Among the Lithuanian poets seeking to assert their ethnic identity through their perception of simultaneity, or, more precisely, through their vision of the homeland as transcending the limitations of time and space, Judita Vaičiūnaitė is the most prominent. Whereas the timelessness of Lithuania in Martinaitis' poetry is conveyed through the periodical change in nature and through a metamorphosis of man, Vaičiūnaitė perceives the past, the present, and the future immediately and almost simultaneously. In her poetic perception, there are no temporal barriers, and all spatial objects attracting her attention are perceived in a sort of timeless continuum. For example, in the cycle of poems called "Ancient Markings," Under the Northern Coat of Arms (Po šiaurės herbais, 1968), she examines the imprints of a horseshoe, of suns, and of grass-snakes that are imbedded in ancient stones used for pagan altars. She envisages prehistoric villages, "pagan paths and fords through the swamps," senses "the odor of fir trees and junipers," and returns rapidly to the present moment, having still in her "mouth a bitter taste of smoke" from the sacrificial altar. The stone with the imprints of suns projects her senses into the past where a prehistoric woman perceives both the present and the future simultaneously:

She touched a rock, cool from a night's hoar frost 
And she felt in the rock a pulse of the cities which still were not begun.

A remarkable type of Lithuanian folk poetry is the funeral lament-dirge and, similarly, wartime lamentations (raudos), characterized by monotonous and recitative melody in expressing a feeling of mourning and inconsolable grief. The function of these laments was twofold. On the one hand, they were an integral part of the funeral ceremonies which were supposed to influence favorably a deceased one's fate in the realm of the dead as well as to assure a continuous relationship with the living members of the family. On the other hand, they served as the means of expression of the miserable conditions of those who were left to live.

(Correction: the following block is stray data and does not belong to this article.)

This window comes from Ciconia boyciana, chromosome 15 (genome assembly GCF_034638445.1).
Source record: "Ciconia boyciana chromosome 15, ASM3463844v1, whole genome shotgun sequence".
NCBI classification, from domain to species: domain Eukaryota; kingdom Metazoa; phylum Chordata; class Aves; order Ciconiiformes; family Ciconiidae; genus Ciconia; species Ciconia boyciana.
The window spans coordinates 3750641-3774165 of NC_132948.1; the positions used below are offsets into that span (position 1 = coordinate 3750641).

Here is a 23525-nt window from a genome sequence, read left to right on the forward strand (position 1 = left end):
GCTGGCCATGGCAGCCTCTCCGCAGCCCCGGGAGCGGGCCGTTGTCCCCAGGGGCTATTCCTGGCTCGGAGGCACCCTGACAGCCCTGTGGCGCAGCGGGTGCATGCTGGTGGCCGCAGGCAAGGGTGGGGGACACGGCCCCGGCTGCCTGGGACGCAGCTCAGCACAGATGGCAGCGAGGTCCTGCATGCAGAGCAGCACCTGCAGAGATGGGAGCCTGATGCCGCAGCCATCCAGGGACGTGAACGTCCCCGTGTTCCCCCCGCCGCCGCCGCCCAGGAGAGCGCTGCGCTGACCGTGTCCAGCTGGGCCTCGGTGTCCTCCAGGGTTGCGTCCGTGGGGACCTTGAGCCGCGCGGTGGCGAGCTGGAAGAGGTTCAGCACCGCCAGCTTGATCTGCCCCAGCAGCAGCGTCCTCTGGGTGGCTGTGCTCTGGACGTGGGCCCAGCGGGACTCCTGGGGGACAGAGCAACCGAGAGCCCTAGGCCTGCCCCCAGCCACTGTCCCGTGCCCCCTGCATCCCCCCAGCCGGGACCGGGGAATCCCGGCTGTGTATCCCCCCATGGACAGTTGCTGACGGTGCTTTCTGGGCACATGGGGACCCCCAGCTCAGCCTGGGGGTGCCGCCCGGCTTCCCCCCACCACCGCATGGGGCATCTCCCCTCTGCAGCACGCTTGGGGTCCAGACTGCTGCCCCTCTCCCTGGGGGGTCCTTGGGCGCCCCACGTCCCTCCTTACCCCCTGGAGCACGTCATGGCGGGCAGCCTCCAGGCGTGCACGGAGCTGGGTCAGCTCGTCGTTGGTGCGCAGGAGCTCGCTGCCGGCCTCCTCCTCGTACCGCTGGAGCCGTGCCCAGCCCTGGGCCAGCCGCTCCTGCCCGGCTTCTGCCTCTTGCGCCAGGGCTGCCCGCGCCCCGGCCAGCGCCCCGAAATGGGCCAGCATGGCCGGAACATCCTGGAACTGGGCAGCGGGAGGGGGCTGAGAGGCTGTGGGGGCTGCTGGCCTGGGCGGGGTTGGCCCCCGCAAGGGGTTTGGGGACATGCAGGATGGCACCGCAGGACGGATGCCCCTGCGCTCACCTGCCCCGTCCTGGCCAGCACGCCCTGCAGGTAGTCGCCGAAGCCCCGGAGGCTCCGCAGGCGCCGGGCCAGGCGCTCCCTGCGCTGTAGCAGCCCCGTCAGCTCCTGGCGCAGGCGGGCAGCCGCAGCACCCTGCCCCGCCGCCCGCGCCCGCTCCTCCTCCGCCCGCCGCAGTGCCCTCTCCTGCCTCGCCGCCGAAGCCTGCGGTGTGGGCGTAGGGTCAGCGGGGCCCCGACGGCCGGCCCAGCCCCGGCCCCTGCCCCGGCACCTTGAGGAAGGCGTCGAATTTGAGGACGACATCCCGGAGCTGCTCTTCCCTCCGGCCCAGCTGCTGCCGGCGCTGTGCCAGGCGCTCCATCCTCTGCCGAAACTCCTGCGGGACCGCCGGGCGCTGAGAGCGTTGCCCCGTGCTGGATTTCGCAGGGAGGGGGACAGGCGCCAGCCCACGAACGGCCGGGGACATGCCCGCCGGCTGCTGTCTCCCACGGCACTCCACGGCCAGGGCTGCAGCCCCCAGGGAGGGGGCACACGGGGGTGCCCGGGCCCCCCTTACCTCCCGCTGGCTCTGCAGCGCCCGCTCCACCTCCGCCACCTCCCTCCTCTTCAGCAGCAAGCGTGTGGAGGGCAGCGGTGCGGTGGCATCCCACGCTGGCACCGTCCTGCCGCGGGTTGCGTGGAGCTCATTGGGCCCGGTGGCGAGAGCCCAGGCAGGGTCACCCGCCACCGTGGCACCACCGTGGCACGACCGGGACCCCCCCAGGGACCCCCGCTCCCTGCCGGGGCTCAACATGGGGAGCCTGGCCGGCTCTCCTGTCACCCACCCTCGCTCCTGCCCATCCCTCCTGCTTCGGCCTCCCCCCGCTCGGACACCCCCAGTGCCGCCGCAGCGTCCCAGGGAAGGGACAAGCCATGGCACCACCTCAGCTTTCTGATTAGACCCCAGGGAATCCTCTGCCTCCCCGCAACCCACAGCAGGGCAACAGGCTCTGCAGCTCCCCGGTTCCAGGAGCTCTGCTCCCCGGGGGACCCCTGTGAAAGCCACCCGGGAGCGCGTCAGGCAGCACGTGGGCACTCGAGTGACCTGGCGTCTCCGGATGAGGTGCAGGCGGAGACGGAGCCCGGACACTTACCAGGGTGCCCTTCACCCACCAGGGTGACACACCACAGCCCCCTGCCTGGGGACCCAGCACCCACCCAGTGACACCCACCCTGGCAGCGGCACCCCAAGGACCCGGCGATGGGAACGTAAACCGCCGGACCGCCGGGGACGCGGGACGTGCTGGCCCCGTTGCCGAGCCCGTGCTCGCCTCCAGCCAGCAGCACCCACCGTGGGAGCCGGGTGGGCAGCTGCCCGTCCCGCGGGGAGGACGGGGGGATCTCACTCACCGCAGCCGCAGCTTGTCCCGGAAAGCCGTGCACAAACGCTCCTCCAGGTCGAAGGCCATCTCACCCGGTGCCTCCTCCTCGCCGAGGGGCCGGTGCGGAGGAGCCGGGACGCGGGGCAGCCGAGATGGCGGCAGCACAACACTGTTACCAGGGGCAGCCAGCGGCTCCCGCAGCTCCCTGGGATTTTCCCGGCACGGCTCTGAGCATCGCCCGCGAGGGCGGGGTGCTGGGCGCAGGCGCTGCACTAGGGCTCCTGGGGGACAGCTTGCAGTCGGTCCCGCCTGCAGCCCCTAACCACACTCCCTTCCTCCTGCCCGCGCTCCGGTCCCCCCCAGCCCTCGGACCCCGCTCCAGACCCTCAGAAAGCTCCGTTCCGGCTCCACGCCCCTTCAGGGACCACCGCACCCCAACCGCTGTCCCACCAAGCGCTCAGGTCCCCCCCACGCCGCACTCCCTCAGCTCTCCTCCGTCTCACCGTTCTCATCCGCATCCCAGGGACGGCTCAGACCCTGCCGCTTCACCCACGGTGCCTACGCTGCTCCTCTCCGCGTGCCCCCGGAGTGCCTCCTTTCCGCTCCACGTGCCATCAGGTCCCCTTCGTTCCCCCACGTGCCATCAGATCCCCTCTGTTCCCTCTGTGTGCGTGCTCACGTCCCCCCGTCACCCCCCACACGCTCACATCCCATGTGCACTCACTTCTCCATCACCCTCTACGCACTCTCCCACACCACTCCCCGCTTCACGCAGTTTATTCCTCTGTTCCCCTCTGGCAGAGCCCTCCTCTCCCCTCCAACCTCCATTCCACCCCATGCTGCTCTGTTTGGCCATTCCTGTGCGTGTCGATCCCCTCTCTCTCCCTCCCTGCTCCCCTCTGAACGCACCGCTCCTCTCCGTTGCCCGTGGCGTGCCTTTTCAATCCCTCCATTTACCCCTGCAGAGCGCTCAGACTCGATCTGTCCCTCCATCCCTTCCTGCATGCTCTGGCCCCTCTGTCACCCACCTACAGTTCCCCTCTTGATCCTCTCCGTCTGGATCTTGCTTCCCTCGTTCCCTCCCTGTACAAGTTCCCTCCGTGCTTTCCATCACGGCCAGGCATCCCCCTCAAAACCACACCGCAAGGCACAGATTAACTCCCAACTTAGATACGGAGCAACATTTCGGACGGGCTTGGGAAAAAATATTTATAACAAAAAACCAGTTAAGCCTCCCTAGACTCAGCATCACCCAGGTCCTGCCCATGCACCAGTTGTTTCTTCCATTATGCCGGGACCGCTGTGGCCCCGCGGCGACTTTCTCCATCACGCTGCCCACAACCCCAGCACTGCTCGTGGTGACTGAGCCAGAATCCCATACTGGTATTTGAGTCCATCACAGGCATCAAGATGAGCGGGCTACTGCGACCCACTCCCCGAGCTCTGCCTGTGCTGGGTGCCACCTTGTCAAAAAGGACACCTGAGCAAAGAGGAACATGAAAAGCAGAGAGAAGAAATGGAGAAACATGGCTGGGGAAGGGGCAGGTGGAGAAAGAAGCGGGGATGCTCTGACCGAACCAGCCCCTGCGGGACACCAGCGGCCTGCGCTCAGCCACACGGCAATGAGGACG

Expression of sorrow and of life's hardships and the pagan credo of a life beyond death are obviously alien to the doctrine of socialist realism; nevertheless, several poets of Lithuania successfully imitate the style of traditional laments and copiously use their rhythm, intonation, vocabulary, and imagery. These aspects lend a strong ethnic, almost local character, to their lyrics. The most characteristic in this respect are the poetic laments of M. Martinaitis and J. Degutytė.

In Martinaitis' collection of poetry, The Cycle of the Sun, there are six poems, entitled simply lamentations (raudos) of various people and birds. These poems are a curious re-creation of sorrowful moods, and of an air of the naiveté and primitivism of the traditional laments. For example, a mother mends the glove of a fallen son and laments that "her son's little legs lie in Kuršas" and his "little hands freeze in Prussia" ("Lamentations of the Mother Mending a Glove of the Fallen Son"). As she "will wail out a white patch by the black one," "a green one by the white," so that "his hands and legs will return home." It is obvious that Martinaitis uses symbolic expression to the pagan belief that laments help the dead: for her fallen boy "the red patch will light like the sun," "the black one will serve as a letter" that he will send to his mother, "the white one as a road to return," and "the green one as the grass beckoning him to mow it." In the poem entitled "Lamentation of Justinas at his Mother's Grave," a son bewailing his dead mother cries out that "no one will tend the fire at home" and that the "fire will be cold without her." He wished "to be dead and to stay with her in the green mound and to be silent for ages."